The state has 38 medical dispensaries, three of which are located in Suffolk County.
Alexander said dangerous chemicals involved in the processing of marijuana, such as butane, will also be prohibited under the regulations.
Chris Alexander, executive director of the Office of Cannabis Management, said landlords will be permitted to restrict growth in leases.
Under the proposed regulations, designated caregivers over 21 will also be allowed to grow up to six plants for children, or adults unable to grow marijuana on their own who they are caring for. Patients can only have one caregiver growing on their behalf and caregivers may only grow one plant per patient over the initial six.
“Home cultivation will give medical patients and their caregivers another way to access needed medication,” said Richard Gottfried, who is chair of the state Assembly Health Committee and original medical marijuana bill sponsor.
“Any individual selling cannabis or marijuana products in these unlicensed dispensaries, popup shops or markets is not licensed, nor are they selling safe, tested products,” Wright said.
“They can include in their lease restriction on the ability to cultivate at home, but they cannot prevent a patient from participating in the medical program writ large,” he said. “There still is space as well for landlords to have smoke-free policies in their places of residence, but folks are protected from discrimination stemming from their participation in the market.”
The plants cannot be in public view, must be locked up and monitored by security devices, and steps must be taken to lessen odors.
The regulations will be open for public comment for 60 days, after which the board will finalize and implement them. Tremaine Wright, the chair of the board, said the plants must be properly stored and kept out reach of children.
“We’ve been waiting for this for a long time,” Dr. Dahmer said. “We are ready to begin construction on a 200,000-square-foot expansion to our cultivation processing plant in Johnston, New York, where we have amazing team ready to support New Yorkers that are added to this program and participate in this program. So we’re ready for some traction.”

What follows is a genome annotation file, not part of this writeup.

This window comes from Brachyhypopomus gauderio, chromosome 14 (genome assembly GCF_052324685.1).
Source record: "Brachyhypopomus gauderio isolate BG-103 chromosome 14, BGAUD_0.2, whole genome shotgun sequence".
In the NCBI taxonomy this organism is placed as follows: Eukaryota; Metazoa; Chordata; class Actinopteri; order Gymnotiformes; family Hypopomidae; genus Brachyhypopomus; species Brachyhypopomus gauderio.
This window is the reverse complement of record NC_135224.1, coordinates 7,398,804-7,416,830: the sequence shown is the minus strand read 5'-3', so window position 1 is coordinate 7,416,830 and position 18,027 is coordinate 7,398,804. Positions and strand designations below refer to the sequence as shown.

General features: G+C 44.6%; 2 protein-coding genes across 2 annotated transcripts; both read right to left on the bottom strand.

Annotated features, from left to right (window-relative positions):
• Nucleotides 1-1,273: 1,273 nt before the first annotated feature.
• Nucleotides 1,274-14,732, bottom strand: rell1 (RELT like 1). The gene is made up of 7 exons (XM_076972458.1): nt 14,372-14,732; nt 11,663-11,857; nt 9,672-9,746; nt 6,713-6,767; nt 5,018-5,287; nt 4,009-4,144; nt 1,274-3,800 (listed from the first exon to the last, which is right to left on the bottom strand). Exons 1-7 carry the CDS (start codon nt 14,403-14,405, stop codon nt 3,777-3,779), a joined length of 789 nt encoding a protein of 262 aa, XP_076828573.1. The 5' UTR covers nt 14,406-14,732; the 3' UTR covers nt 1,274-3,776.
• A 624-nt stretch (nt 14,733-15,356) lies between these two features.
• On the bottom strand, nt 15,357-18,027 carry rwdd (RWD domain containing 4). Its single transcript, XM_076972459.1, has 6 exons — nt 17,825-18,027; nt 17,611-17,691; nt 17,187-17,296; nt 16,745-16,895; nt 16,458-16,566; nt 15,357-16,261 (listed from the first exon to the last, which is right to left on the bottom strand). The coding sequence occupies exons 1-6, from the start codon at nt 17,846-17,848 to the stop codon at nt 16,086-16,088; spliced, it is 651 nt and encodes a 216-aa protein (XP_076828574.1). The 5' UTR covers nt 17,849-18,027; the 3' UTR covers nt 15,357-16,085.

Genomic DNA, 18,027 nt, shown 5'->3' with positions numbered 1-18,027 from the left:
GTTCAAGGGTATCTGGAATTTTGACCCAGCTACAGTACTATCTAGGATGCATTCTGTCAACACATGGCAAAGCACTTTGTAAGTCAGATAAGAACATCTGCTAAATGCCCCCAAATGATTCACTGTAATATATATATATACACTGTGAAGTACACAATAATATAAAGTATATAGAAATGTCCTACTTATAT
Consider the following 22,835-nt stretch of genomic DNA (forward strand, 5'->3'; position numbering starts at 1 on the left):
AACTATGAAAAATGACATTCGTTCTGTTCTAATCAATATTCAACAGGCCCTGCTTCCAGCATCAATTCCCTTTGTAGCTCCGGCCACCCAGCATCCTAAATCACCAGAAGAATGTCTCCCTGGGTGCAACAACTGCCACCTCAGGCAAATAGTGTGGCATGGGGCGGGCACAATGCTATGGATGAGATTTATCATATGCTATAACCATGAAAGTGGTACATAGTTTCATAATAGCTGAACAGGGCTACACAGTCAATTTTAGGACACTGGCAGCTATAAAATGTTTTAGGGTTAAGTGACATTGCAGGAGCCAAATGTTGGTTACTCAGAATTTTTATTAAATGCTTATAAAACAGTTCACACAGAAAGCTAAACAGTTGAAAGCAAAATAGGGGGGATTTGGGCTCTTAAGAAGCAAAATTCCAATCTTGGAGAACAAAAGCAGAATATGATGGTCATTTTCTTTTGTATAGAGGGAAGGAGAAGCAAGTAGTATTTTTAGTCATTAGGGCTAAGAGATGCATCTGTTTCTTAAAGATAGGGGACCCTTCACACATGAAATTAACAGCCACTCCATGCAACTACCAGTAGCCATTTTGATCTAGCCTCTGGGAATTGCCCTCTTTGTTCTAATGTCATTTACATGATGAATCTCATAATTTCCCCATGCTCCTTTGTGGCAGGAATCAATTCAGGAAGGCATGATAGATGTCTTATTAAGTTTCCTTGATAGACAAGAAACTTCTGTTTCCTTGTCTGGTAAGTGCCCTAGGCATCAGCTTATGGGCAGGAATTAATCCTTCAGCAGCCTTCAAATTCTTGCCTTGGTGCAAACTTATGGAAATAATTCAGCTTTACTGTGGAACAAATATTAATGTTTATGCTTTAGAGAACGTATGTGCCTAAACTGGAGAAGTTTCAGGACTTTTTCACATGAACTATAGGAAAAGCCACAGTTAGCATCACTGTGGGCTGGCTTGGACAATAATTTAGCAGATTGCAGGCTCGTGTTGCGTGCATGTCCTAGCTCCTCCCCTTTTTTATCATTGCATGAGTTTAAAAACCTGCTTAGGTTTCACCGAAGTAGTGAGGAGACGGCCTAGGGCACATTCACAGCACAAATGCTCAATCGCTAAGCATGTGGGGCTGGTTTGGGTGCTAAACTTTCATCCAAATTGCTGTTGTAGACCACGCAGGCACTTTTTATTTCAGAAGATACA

“We may not be exactly on time, but we’re not that far behind,” Sen. Savino said. “I fully anticipate that we will be catching up to speed and exceeding everybody’s goals and hopes.”
Why? They’re still getting set up.
The Cannabis Control Board plans to meet for the first time publicly on Oct. 5.
“They say you’re not supposed to see how the sausage is made, but I think this time it really is important,” Sen. Savino said. “We’re creating a new industry and an industry that affects three different areas of cannabis, not just adult use and how it’s going to be developed in New York State. We have an opportunity to really lead in this country, where other states have not.”
Dr. Stephen Dahmer, chief medical officer of Goodness Growth Holdings, Vireo Health, one of the first companies to offer medical marijuana to patients in New York, said they are eager to see the industry expand and are preparing to be an integral part of the growing medical marijuana program.
Well, it has now been six months, but the Office of Cannabis Management still has not released these regulations.
The Office of Cannabis Management now has a working number set up on its website. An automated voice explains the new law and offers first time marijuana users advice.
The new Office of Cannabis Management and its governing body, the Cannabis Control Board, will now be overseeing both the recreational and medical marijuana programs.